The best part of the Vancouver Whitecaps winning the Voyageurs Cup was not the winning. It was seeing Russell Teibert, the only Canadian to start for either team, and his undisguised pleasure. First at the victory, second at the individual triumph of the George Gross Memorial Trophy for tournament MVP. Teibert’s gotten rather good at generic sportsman interviews over the past three years but when Sportsnet collared him after the game he couldn’t keep the emotion out entirely, babbling in joy during what is normally the most tedious, pro forma part of an athlete’s job. To a long-time fan it was a great moment, and while it would be presumptuous for me to say I was proud, I was.
Nobody reading this site on the regular will need reminding that the Whitecaps and I have drifted apart. It’s not really their fault – the moral turpitude of MLS is the main factor, and as for the team’s refusal to play Canadians, it’s what most of their fans want – but it’s no use denying it’s happened. I enjoyed Schadenfreude at the Impact, absolutely. (I may not love the Whitecaps but I will always hate the Impact.) There was the satisfaction that 2009 and 2013 had, to some degree, been avenged. Even as an FC Edmonton fan, there is a solemn pride in having brutally lost a semi-final to the eventual champions in second-leg stoppage time for the second year on the trot. And there was gratification for the supporters who embrace this tournament, particularly the Voyageur who brought out the Cup, Nazz Catania. Nazz is a much longer-time Vancouver soccer fan than me, and I am glad he is not a meme.
However, when the clock ticked down on Wednesday I found myself without real joy. I learned I was a Whitecaps fan when, during the 2009 Montreal Screwjob, I grew dementedly furious as the Impact more-or-less-deliberately allowed Toronto FC to beat them at home by five goals so the Whitecaps would be denied their first Voyageurs Cup. Six years later, a perfect bookend. This is what MLS has taken away from some of us: the Whitecaps finally took the one trophy we’d have sacrificed animals to get, did so utterly convincingly and without the least drama, and the taste of glory turns to ashes in our mouths, corrupted by allocation money and SuperDrafts and supporter crackdowns and Don Garber Sports Entertainment. Oh, for a fair and serious Canadian soccer league.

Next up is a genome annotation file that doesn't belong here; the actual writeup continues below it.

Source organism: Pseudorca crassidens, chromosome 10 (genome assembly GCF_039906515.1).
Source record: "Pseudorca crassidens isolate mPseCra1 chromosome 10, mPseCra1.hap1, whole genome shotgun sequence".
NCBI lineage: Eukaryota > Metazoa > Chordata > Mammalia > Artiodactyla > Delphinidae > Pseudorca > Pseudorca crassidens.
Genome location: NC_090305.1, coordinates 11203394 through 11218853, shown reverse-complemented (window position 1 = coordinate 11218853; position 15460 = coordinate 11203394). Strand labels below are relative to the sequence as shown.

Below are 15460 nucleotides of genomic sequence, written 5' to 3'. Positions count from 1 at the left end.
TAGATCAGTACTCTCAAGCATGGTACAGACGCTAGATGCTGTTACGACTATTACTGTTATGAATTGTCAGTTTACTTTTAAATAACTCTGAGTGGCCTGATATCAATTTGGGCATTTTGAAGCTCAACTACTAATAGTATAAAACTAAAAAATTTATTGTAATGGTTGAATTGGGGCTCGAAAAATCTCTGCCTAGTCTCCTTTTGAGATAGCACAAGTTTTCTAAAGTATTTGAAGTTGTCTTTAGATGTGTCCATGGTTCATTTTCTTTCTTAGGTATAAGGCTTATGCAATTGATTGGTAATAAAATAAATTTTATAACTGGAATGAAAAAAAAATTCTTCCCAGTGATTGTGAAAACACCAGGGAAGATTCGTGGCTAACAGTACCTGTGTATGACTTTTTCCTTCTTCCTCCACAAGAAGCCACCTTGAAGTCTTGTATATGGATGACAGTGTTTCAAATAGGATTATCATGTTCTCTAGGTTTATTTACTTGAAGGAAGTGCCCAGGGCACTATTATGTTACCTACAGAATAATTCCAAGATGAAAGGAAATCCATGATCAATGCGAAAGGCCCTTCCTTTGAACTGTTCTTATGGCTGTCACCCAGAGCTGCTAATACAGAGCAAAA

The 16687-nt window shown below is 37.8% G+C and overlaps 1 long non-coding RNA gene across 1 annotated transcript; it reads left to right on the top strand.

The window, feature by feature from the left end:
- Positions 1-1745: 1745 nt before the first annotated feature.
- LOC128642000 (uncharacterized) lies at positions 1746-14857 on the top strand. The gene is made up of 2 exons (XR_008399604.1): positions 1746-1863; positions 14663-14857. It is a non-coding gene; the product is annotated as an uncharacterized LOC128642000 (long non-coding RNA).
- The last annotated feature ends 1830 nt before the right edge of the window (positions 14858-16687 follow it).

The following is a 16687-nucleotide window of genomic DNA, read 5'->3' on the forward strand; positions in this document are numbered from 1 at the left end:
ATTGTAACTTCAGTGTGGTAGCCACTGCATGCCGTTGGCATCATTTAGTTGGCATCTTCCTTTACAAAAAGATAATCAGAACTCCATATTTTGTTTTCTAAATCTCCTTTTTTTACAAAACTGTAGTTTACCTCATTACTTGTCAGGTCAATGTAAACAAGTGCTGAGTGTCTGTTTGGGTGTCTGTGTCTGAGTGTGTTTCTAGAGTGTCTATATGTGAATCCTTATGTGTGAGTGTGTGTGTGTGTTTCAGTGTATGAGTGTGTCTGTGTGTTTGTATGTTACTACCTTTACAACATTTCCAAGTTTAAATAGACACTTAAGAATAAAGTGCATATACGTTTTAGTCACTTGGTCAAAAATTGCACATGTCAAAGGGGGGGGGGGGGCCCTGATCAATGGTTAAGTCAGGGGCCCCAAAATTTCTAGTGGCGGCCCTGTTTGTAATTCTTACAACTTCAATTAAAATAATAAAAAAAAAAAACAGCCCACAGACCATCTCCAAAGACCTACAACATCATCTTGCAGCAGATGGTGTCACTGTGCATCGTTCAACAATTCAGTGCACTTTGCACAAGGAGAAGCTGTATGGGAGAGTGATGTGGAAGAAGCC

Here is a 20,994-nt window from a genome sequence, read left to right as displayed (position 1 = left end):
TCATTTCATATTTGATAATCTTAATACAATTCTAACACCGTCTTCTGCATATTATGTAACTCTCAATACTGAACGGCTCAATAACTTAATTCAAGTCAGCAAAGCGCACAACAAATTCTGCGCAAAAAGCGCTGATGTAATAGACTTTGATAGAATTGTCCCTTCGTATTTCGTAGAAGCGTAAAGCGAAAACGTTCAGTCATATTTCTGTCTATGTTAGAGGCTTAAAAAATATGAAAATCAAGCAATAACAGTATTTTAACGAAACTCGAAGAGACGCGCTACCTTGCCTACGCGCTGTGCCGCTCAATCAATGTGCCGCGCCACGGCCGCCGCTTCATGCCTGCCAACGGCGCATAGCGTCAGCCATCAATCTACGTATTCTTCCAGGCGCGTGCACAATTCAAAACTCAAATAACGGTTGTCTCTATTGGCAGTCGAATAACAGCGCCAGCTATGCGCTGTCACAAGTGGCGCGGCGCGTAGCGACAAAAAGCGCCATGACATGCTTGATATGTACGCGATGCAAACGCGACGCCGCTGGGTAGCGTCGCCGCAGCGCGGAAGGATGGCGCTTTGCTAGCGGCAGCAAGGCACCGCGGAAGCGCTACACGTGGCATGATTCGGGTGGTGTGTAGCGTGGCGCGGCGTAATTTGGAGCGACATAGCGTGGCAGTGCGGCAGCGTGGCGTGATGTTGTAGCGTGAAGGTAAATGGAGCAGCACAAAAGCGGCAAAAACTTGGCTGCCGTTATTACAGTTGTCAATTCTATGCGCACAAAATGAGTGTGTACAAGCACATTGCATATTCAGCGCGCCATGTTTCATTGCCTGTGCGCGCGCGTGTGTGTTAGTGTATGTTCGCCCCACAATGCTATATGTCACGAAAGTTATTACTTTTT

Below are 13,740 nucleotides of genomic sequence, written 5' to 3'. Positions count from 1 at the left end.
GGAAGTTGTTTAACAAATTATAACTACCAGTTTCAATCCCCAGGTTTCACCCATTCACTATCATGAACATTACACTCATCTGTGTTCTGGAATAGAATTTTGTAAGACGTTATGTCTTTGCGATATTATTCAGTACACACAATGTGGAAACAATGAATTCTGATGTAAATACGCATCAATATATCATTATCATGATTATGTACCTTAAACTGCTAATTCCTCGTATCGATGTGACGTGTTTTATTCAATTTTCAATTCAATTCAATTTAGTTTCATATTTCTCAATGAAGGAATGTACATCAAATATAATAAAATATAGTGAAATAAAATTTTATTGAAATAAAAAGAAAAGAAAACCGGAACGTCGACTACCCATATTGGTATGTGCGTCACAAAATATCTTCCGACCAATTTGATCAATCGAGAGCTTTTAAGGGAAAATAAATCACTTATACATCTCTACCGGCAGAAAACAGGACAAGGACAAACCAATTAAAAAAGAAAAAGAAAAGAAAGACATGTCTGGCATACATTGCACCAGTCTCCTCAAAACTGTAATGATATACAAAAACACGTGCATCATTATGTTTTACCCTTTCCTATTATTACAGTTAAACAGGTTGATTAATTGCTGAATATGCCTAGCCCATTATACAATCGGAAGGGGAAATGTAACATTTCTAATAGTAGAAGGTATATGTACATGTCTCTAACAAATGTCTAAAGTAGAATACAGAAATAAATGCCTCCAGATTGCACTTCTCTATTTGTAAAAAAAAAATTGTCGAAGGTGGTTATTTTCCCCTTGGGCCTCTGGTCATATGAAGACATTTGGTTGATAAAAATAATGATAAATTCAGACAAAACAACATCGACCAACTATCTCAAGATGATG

That is a reaction that can be taken too far, though. I was happy for Teibert, who has been slogging through shit for both club and country the past few seasons and deserves a moment in the sun. As many viewers saw yesterday there is nothing like the satisfaction of seeing a locally-developed Canadian lad on top of the world. Pa-Modou Kah cruising around the field on a robotic scooter was cool; Canadians winning the Canadian championship is imperishable. Let that provoke thought in fans who can’t be arsed whether the Whitecaps (or the Eddies, or the Impact, or…) play Canadians or not.
I was happy for Gershon Koffie, who is not just a gentleman but the all-time on-field leader in Voyageurs Cup Heartbreak. He arrived in Vancouver too late for the 2010 edition but has been slapped in the face by the soccer gods every summer since. I was happy for Bob Lenarduzzi, since whatever I think of his attitude on playing Canadians in the first team he does love Canada and he’s been chasing this trophy, quite seriously, since 2008. There are plenty of fans in Vancouver who have wanted the Voyageurs Cup even longer than that, going back to those A-League years when Montreal monopolized it, and for them a day like this justifies a lot of heartache. There is nothing I would say to take away that euphoria even if I could.
May I, someday, celebrate a Voyageurs Cup final without reservation. MLS delenda est.